Who's on 'First': America's Obsession with Breaking the Political Mold

Regardless of whom Republicans support in the primaries, Dr. Ben Carson is an impressive and likeable guy.  He speaks simply and with eloquence about the issues that matter to Americans.  He exudes the wisdom of a successful and unassuming self-made man.  Yet although he is much admired, it would seem at this point that Dr. Carson has only a slight chance of becoming the Republican nominee and/or the president of the United States.  On the other hand, as the good doctor often points out, his phenomenal professional and personal achievements have so consistently exceeded the expectations of others that he has come to regard skepticism and negativity as spurs rather than deterrents.

Many Republicans are voicing alarm over the likelihood that the GOP’s primary field will be unusually crowded.  They express concern that the contenders will end up fighting each other instead of Hillary.  And even if that doesn’t happen, they fret that the attacks against the inevitable Democrat nominee will be interpreted as “piling on.”  As it is, the DNC playbook probably has an entire chapter on how to disparage Republican wannabes, the way New England Patriot staffers allegedly deflated footballs.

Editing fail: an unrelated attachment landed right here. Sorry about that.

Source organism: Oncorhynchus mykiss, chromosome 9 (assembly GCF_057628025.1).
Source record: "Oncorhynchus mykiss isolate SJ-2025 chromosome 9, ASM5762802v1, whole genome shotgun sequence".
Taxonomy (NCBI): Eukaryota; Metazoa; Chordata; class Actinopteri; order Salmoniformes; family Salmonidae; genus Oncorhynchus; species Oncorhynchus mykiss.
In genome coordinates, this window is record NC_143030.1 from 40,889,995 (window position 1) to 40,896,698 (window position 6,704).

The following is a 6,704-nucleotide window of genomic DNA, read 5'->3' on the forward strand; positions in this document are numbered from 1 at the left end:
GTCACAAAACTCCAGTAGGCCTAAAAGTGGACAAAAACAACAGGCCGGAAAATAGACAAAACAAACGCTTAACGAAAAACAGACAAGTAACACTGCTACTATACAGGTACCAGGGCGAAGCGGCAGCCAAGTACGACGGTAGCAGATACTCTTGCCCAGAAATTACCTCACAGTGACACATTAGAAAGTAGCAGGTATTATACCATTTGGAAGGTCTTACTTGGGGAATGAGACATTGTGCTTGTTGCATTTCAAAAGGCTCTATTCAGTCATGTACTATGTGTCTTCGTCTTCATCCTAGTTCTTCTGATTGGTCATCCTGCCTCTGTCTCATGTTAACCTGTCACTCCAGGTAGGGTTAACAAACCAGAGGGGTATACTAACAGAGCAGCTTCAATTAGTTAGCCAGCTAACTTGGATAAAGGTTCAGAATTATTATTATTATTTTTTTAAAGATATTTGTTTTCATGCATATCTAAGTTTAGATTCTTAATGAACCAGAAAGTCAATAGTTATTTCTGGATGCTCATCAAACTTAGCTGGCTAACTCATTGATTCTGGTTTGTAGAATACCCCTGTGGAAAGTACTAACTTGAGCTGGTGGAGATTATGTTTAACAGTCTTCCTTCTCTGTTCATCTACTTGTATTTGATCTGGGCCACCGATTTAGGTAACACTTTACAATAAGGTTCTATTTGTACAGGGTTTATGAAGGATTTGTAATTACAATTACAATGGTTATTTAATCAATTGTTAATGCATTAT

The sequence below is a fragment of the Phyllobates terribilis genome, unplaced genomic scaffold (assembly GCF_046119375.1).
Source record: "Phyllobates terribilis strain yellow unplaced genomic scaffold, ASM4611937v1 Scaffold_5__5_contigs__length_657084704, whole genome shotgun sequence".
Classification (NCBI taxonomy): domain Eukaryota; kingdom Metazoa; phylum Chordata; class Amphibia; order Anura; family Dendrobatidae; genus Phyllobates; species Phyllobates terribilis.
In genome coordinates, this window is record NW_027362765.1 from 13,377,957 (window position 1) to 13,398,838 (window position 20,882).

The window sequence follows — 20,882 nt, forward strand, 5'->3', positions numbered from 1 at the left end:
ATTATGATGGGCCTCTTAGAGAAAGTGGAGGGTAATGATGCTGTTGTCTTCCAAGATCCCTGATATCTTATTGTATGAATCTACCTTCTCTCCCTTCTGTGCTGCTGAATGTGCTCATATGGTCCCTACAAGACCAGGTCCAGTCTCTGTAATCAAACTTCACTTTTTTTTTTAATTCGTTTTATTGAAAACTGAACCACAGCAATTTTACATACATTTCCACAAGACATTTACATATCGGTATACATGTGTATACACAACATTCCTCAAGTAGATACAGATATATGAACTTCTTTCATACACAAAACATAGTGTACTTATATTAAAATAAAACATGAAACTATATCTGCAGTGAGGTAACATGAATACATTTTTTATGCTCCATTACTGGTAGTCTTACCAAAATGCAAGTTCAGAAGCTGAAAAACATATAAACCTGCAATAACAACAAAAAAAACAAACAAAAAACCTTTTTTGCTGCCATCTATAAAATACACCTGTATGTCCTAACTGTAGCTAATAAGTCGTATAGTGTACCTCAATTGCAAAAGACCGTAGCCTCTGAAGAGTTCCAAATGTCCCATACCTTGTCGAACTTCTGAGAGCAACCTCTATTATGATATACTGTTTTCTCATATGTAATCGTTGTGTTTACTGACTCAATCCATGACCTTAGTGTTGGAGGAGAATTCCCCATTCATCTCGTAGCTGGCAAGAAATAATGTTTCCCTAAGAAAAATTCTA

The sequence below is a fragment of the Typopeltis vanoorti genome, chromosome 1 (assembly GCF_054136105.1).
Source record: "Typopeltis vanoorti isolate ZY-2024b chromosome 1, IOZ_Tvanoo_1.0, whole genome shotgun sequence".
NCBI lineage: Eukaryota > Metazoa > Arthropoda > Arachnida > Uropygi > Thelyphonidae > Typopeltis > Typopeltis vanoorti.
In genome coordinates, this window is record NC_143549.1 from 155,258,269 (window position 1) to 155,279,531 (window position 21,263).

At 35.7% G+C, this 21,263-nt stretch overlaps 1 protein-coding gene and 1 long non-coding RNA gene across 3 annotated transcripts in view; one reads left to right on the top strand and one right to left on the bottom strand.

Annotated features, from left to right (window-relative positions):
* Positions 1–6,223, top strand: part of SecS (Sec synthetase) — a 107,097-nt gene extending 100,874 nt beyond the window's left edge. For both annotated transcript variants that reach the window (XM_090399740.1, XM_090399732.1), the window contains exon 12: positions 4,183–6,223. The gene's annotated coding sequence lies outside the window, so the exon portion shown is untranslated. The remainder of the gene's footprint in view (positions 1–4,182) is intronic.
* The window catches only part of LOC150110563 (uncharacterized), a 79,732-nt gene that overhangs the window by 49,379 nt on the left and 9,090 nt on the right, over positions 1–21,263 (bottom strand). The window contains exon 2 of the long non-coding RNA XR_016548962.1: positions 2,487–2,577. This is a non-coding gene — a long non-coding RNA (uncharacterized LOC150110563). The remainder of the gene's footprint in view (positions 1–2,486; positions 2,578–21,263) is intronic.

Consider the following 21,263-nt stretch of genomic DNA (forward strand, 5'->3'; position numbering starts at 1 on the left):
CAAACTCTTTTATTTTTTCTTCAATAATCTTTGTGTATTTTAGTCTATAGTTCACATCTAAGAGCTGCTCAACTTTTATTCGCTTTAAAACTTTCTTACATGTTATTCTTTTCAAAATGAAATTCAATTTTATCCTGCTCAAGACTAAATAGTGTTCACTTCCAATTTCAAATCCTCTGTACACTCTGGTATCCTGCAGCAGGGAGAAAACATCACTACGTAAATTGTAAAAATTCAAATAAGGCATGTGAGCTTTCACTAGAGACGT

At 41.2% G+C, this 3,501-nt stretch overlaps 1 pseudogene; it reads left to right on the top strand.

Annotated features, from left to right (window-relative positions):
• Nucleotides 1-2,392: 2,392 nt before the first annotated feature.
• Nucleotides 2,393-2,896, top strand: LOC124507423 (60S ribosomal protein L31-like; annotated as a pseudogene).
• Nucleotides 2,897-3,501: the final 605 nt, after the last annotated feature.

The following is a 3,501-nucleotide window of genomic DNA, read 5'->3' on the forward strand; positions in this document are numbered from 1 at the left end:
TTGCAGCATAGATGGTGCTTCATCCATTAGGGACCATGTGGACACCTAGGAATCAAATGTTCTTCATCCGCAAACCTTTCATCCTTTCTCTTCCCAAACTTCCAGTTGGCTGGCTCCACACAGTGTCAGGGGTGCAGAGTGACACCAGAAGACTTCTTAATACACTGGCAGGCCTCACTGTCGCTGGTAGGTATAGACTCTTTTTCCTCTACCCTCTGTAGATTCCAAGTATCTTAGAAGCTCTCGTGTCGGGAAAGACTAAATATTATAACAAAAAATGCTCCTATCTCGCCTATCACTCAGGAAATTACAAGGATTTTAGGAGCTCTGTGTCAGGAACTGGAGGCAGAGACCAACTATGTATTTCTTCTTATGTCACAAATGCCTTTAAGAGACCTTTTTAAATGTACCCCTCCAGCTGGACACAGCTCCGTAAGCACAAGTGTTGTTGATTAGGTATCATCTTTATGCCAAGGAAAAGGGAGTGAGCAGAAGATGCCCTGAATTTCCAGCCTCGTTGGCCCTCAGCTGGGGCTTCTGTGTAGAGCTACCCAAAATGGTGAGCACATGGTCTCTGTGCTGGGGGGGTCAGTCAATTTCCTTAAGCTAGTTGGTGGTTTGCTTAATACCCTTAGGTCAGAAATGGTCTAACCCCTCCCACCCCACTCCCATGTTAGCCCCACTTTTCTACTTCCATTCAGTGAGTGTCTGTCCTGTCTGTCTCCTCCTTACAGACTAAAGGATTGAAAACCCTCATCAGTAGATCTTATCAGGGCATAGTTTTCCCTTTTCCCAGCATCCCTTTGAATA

But Dr. Carson faces a special challenge because he is black.  It’s not that his race is a  major factor among Republicans.  After all, Herman Cain was a GOP favorite in the 2012 primary, though he was eventually sidelined by personal issues.  The bad news for Ben Carson is that Barack Obama beat him to the Oval Office.  Whether Obama has been a good or bad president is not at issue.  The fact is that we’ve already had the “first” black president.  And while “seconds” in America may be popular at dinnertime, they are less so at election time. 

That’s because we are enamored of “firsts.”  Trying something new is presumed to be a part of our competitive spirit.  America is described as a “nation of immigrants” and a “melting pot,” even if at times the elements do not seem to blend as  palatably as they might.  Nevertheless, the heady mix of ingredients is there, and from it arises an ebullience at the idea that anything is possible.  Over the opposition of many, John F. Kennedy became our “first Catholic” president.  And even though Mitt Romney didn’t realize his dream of becoming the “first Mormon” in the White House, America’s increasing diversity holds hope that other “firsts” will happen.